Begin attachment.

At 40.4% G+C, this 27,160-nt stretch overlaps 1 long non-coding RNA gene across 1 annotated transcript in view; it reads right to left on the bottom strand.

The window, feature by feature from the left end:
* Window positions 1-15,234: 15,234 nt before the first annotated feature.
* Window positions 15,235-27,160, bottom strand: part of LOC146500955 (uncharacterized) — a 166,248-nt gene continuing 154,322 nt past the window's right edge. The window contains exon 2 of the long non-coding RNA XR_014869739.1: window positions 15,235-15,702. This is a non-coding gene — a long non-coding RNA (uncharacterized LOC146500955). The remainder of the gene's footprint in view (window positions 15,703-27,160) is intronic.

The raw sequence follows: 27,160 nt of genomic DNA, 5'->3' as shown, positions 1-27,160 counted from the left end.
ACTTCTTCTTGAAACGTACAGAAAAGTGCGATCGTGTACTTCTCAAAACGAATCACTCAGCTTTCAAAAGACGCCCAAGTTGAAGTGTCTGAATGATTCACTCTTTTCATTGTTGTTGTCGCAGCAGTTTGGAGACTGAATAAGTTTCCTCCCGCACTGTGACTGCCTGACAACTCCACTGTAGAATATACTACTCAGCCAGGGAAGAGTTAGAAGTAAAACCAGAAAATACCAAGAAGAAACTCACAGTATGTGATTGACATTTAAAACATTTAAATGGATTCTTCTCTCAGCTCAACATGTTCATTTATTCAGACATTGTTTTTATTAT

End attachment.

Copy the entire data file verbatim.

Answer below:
At 40.4% G+C, this 27,160-nt stretch overlaps 1 long non-coding RNA gene across 1 annotated transcript in view; it reads right to left on the bottom strand.

The window, feature by feature from the left end:
* Window positions 1-15,234: 15,234 nt before the first annotated feature.
* Window positions 15,235-27,160, bottom strand: part of LOC146500955 (uncharacterized) — a 166,248-nt gene continuing 154,322 nt past the window's right edge. The window contains exon 2 of the long non-coding RNA XR_014869739.1: window positions 15,235-15,702. This is a non-coding gene — a long non-coding RNA (uncharacterized LOC146500955). The remainder of the gene's footprint in view (window positions 15,703-27,160) is intronic.

The raw sequence follows: 27,160 nt of genomic DNA, 5'->3' as shown, positions 1-27,160 counted from the left end.
ACTTCTTCTTGAAACGTACAGAAAAGTGCGATCGTGTACTTCTCAAAACGAATCACTCAGCTTTCAAAAGACGCCCAAGTTGAAGTGTCTGAATGATTCACTCTTTTCATTGTTGTTGTCGCAGCAGTTTGGAGACTGAATAAGTTTCCTCCCGCACTGTGACTGCCTGACAACTCCACTGTAGAATATACTACTCAGCCAGGGAAGAGTTAGAAGTAAAACCAGAAAATACCAAGAAGAAACTCACAGTATGTGATTGACATTTAAAACATTTAAATGGATTCTTCTCTCAGCTCAACATGTTCATTTATTCAGACATTGTTTTTATTAT